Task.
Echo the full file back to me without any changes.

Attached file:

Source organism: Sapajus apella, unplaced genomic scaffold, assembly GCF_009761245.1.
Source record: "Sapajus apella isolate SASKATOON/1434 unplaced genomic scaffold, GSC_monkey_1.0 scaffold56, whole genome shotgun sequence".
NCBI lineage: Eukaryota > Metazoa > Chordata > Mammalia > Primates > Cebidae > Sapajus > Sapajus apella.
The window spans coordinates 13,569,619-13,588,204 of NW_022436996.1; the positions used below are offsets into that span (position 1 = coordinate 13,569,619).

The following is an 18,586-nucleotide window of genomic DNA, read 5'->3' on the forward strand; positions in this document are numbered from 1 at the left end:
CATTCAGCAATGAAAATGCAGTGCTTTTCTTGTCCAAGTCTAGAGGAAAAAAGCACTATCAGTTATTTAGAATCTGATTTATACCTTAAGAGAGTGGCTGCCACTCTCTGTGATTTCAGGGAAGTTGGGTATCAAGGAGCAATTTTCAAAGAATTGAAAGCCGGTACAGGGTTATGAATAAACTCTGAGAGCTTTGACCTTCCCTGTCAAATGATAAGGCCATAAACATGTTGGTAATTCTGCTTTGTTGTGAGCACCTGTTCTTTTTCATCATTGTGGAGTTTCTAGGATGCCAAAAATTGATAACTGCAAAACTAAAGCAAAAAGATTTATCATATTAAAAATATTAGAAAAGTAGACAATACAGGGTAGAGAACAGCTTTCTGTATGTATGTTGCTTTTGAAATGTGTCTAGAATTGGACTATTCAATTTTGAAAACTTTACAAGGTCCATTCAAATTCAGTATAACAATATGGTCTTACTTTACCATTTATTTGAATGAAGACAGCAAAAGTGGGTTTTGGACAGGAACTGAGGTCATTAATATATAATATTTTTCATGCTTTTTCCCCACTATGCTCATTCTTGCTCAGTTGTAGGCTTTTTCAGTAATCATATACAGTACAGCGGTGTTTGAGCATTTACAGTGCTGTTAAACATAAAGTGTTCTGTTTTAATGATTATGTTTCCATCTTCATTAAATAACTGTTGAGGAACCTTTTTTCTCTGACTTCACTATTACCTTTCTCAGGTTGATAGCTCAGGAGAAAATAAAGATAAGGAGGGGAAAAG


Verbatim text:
Source organism: Sapajus apella, unplaced genomic scaffold, assembly GCF_009761245.1.
Source record: "Sapajus apella isolate SASKATOON/1434 unplaced genomic scaffold, GSC_monkey_1.0 scaffold56, whole genome shotgun sequence".
NCBI lineage: Eukaryota > Metazoa > Chordata > Mammalia > Primates > Cebidae > Sapajus > Sapajus apella.
The window spans coordinates 13,569,619-13,588,204 of NW_022436996.1; the positions used below are offsets into that span (position 1 = coordinate 13,569,619).

The following is an 18,586-nucleotide window of genomic DNA, read 5'->3' on the forward strand; positions in this document are numbered from 1 at the left end:
CATTCAGCAATGAAAATGCAGTGCTTTTCTTGTCCAAGTCTAGAGGAAAAAAGCACTATCAGTTATTTAGAATCTGATTTATACCTTAAGAGAGTGGCTGCCACTCTCTGTGATTTCAGGGAAGTTGGGTATCAAGGAGCAATTTTCAAAGAATTGAAAGCCGGTACAGGGTTATGAATAAACTCTGAGAGCTTTGACCTTCCCTGTCAAATGATAAGGCCATAAACATGTTGGTAATTCTGCTTTGTTGTGAGCACCTGTTCTTTTTCATCATTGTGGAGTTTCTAGGATGCCAAAAATTGATAACTGCAAAACTAAAGCAAAAAGATTTATCATATTAAAAATATTAGAAAAGTAGACAATACAGGGTAGAGAACAGCTTTCTGTATGTATGTTGCTTTTGAAATGTGTCTAGAATTGGACTATTCAATTTTGAAAACTTTACAAGGTCCATTCAAATTCAGTATAACAATATGGTCTTACTTTACCATTTATTTGAATGAAGACAGCAAAAGTGGGTTTTGGACAGGAACTGAGGTCATTAATATATAATATTTTTCATGCTTTTTCCCCACTATGCTCATTCTTGCTCAGTTGTAGGCTTTTTCAGTAATCATATACAGTACAGCGGTGTTTGAGCATTTACAGTGCTGTTAAACATAAAGTGTTCTGTTTTAATGATTATGTTTCCATCTTCATTAAATAACTGTTGAGGAACCTTTTTTCTCTGACTTCACTATTACCTTTCTCAGGTTGATAGCTCAGGAGAAAATAAAGATAAGGAGGGGAAAAG